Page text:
Nearly one out of every two Brits want to start their own business, according to a recent survey conducted by Small Business.
The figure might seem massive, but the research study, which polled around 7,000 adults in the UK, found that 44 per cent of them wanted to become entrepreneurs of some sort – which includes sole traders such as umbrella company contractors or freelancers. That’s a shedload of people, if you ask me, but the percentage of people in Germany was even higher at 56 per cent. Even the French wanted to get in on the act, with 30 per cent of them reporting wanting to go into work for themselves as well.
There may be something to this, according to the research. Apparently around 50 per cent of respondents that wanted to start their own firm – or at least strike out on their own by getting out from under the yoke of a traditional employment relationship – have been saving up dosh for years in order to do so. This is apparently universal, as French and German figures were quite close to this as well, at 45 per cent and 48 per cent respectively. However, Brits were much less keen to take out a bank loan to cover any costs of a new business, with just 20 per cent willing to do so – French and German participants in the study reported figures nearly double that at 38 per cent.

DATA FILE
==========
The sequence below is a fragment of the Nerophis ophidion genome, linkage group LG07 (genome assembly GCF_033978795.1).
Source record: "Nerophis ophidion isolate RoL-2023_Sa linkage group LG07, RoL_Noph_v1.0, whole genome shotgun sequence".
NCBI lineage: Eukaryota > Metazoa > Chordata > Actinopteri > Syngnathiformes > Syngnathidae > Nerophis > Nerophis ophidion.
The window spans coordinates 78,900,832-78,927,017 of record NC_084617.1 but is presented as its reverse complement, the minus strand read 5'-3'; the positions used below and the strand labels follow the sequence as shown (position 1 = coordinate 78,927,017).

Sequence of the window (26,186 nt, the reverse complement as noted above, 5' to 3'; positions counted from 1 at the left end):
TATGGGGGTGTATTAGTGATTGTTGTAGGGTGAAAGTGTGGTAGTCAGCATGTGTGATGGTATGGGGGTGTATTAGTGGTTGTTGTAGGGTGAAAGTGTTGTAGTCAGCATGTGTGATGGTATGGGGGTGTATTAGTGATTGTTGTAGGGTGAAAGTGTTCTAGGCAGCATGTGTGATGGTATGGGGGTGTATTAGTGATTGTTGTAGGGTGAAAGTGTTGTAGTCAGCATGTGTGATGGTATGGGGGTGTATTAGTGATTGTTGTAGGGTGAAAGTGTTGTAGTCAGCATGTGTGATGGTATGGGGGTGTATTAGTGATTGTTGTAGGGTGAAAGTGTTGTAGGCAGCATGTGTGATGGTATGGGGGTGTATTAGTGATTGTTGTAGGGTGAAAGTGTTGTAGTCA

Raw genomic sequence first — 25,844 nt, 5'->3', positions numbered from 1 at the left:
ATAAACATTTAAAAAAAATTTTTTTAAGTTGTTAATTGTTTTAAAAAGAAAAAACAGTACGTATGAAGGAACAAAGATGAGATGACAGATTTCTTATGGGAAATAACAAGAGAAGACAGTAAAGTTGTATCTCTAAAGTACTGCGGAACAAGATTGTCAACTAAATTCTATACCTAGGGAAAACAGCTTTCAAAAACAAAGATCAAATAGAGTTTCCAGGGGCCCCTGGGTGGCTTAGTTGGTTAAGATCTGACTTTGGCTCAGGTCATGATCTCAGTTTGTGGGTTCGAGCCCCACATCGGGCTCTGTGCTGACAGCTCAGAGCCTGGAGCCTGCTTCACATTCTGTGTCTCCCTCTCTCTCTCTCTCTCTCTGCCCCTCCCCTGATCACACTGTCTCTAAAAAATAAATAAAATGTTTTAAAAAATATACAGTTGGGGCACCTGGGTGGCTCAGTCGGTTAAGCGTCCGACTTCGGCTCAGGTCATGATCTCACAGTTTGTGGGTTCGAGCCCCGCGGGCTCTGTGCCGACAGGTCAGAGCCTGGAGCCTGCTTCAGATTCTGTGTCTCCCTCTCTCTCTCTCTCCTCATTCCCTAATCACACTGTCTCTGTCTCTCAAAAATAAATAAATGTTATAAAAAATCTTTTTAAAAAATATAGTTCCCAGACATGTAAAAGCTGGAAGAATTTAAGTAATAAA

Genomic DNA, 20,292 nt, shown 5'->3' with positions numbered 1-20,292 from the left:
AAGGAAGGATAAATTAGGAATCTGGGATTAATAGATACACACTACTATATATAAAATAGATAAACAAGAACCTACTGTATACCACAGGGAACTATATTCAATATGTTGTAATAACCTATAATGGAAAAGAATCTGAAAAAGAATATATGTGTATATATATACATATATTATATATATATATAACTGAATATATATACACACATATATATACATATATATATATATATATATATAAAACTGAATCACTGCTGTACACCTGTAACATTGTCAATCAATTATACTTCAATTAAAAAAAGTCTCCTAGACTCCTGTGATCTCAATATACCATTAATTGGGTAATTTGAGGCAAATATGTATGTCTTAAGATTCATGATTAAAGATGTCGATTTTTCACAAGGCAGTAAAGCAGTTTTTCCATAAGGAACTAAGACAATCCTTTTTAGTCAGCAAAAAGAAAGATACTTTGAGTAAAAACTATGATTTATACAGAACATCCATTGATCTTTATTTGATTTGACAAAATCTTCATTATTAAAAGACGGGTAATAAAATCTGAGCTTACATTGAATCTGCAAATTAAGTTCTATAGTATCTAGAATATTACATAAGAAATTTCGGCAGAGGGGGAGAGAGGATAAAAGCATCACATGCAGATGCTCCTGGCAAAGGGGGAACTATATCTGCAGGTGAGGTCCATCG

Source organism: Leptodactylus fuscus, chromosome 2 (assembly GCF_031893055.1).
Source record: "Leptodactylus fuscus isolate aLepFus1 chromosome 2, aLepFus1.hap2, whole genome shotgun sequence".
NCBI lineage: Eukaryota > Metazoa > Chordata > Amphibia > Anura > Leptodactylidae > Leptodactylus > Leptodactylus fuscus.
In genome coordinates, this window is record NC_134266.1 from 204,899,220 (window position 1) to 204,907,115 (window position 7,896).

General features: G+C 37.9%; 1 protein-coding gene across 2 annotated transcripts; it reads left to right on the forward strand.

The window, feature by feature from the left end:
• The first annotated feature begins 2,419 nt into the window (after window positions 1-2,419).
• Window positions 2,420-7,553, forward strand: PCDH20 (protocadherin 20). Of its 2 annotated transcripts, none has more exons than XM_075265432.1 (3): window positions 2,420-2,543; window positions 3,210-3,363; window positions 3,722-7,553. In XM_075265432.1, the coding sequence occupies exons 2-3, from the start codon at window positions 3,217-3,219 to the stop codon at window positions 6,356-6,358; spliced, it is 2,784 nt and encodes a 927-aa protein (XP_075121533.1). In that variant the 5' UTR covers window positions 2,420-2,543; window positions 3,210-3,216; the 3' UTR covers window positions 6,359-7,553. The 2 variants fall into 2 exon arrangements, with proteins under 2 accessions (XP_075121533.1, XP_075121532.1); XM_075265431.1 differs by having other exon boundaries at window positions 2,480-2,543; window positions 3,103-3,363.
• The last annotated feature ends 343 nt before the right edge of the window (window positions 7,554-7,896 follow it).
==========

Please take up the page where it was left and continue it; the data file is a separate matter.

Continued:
Honestly this doesn’t surprise me. If there’s any particular breed of individual that is loathe to trust banks, it’s the British – especially with High Street banks being run by the equivalent of wolves in sheep’s clothing. That’s neither here nor there, really; what’s important is that freelancing in the UK is growing strong, especially if you look at recent figures from the Office for National Statistics, as ONS data says that, after a slight drop in contract worker numbers over the last seven months, freelancer populations have come roaring back to the point where there were something like 30,000 more self-employed Brits today than there were 12 months ago. With something close to nearly half of Brits wanting to make the jump to sole trading, I don’t see how this figure is going to diminish any time soon.
This is of course fantastic news for any employers looking to fill temporary roles – especially employers who are having a time attempting to find permanent employees to fill these vacancies. Businesses are keen to snap up freelancers and contractors, and with more of them to choose from the damage that the permanent worker skills gap could do is to the British economy is most certainly minimised.